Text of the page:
When I was in grad school I was involved in a heated debate with one of my professors about how many choices a person should be given when evaluating an instructor. I argued that only two choices were needed because it made the process much simpler and it really would cut down on a lot of uncertainty.
I also argued that an individual will be more honest if they can only rate their instructor as good or bad. Her argument was that you should have five choices. She suggested two options on the good side, two on the bad, and one for individuals who did not feel one way or the other.
I argued until I was blue in the face that it was asinine to have so many options, but she wouldn’t hear it. That was the only class in grad school in which I obtained a B.
I still think I’m right though. Too many options complicate things. If you think I’m wrong, try shopping for a new car. That process has far too many options. The same is true for VA Disability too. Most Veterans used to think that their decisions could be approved or denied. However, a recent look at our analytics shows that more individuals are becoming aware of the third option; deferred.
If you’re approved, that means the VA has enough evidence to rule in favor of your disability benefits. If you received a denial, it means that the VA has enough evidence to rule against your benefits.
However, the third option is where things get complicated. Your decision can be deferred as the VA does not have enough evidence to approve or deny you. It’s kind of like your claim is in limbo. Things get even more complicated when you file multiple claims.
It is actually possible to get approved, denied and deferred on one rating decision. This will truly send you through the range of emotions. Other than not being approved or denied, what does a deferred decision really mean? A deferred decision may also be said to be underdeveloped. Meaning that you have not provided everything they need yet.
This could be missing medical records, missing admin records, or any number of things. Let’s say you filed claims for PTSD, a Right Shoulder Condition, and your Left Knee. It’s possible that the VA will grant you on the two joint conditions while deferring the claim for PTSD.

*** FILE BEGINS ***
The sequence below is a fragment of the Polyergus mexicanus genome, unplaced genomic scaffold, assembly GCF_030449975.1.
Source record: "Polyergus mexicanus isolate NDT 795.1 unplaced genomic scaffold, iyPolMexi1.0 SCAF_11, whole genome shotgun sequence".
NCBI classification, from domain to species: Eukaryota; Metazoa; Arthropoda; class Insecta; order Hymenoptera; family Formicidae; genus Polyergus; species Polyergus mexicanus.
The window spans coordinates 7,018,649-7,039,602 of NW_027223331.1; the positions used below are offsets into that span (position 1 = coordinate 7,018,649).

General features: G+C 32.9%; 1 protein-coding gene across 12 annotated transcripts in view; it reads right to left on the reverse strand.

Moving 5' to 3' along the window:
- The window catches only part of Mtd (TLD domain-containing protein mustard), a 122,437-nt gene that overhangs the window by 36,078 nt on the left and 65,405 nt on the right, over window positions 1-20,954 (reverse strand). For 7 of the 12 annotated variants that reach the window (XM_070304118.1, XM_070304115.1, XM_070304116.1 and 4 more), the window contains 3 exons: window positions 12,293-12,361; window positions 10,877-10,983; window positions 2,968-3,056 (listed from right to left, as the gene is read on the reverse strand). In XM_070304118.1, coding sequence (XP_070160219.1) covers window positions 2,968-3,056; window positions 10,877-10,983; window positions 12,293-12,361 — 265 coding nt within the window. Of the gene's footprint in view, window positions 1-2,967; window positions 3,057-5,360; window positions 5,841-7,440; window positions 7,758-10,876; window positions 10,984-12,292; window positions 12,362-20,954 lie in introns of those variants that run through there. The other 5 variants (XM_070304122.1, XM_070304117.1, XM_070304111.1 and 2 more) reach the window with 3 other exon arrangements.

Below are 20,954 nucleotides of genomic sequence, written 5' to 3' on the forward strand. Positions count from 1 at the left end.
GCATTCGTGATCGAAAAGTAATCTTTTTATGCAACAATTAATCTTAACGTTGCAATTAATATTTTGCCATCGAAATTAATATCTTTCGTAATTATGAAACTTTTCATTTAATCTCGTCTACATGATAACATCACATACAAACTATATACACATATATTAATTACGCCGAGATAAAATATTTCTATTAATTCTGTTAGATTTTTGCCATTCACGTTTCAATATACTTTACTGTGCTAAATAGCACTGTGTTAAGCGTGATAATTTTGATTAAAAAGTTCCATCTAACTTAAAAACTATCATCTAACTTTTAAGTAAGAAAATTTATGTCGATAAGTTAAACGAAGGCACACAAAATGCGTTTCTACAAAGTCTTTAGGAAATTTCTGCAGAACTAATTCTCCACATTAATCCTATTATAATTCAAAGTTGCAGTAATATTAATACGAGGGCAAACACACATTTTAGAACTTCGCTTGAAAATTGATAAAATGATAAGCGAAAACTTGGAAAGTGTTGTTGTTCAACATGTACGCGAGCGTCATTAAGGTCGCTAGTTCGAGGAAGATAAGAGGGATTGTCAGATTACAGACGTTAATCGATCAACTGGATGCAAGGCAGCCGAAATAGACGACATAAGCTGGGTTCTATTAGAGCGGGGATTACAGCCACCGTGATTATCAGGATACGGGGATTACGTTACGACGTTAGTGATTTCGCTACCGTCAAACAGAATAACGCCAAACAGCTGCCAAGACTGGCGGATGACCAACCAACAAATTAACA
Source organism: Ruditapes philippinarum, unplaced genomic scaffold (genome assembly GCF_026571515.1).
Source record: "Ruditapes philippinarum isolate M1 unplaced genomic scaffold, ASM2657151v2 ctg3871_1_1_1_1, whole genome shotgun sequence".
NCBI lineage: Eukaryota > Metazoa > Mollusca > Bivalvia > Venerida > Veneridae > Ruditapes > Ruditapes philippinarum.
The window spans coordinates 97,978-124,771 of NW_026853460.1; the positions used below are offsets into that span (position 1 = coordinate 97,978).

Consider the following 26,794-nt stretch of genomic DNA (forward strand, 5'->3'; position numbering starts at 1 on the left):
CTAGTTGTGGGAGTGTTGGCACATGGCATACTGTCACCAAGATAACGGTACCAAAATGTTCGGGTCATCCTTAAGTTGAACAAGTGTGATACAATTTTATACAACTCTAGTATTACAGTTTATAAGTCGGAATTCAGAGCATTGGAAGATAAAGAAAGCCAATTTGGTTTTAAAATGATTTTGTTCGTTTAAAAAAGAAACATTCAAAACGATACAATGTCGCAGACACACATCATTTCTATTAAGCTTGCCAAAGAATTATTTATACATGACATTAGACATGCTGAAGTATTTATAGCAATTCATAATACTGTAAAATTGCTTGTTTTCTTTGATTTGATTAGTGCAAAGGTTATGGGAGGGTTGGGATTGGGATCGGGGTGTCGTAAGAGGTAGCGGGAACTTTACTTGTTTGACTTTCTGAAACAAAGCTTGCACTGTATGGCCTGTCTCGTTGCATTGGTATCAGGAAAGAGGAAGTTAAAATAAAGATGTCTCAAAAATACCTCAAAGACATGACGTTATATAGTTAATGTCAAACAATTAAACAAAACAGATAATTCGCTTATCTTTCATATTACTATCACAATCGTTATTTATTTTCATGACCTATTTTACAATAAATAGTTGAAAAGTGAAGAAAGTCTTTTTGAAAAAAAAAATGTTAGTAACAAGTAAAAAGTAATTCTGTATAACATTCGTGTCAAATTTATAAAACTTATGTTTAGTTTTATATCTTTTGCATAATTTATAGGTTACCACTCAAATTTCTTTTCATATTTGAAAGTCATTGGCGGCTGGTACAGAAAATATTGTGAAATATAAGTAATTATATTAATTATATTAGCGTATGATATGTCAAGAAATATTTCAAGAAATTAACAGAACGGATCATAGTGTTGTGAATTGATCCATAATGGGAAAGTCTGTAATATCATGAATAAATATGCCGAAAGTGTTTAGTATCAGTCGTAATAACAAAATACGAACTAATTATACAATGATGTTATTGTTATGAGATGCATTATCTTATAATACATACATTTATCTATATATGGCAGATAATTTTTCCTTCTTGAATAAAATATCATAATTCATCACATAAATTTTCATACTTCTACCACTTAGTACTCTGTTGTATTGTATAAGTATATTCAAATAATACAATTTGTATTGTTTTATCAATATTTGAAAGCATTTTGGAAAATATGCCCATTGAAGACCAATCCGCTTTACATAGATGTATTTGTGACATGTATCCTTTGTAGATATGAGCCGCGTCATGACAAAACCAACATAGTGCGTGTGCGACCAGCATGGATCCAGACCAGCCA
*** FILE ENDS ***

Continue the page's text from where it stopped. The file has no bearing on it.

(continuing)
There may be plenty of medical evidence for your joint conditions while your medical evidence for PTSD is lacking. If so, the PTSD claim will be deferred.
It’s important to note that there is not an exact timeline when dealing with the in this situation. It’s possible that it could only take a month for the VA make your decision or it could last several months, even up to a year.
It’s dependent upon how much more the VA needs for your claim. In a perfect world the VA could only make approvals or denials. Unfortunately we don’t live in a perfect world. The VA is really backlogged, and it’s necessary for them to make deferred decisions.
If they didn’t, your entire claim would take much longer. If you get a deferred decision, don’t get discouraged. It’s important to follow up on it though. This is one of the reasons so many Veterans turn to va disability lawyers for help with their claims. We have safeguards in place to make sure your decisions don’t get lost.
We are also able to provide whatever additional evidence the VA needs. This will help take the pressure off of you. If you’d like to know more about our services, call us today for a free consultation.
Our toll free number is 1-877-526-3457. Or, you can fill this form out so that we may contact you at a more convenient time.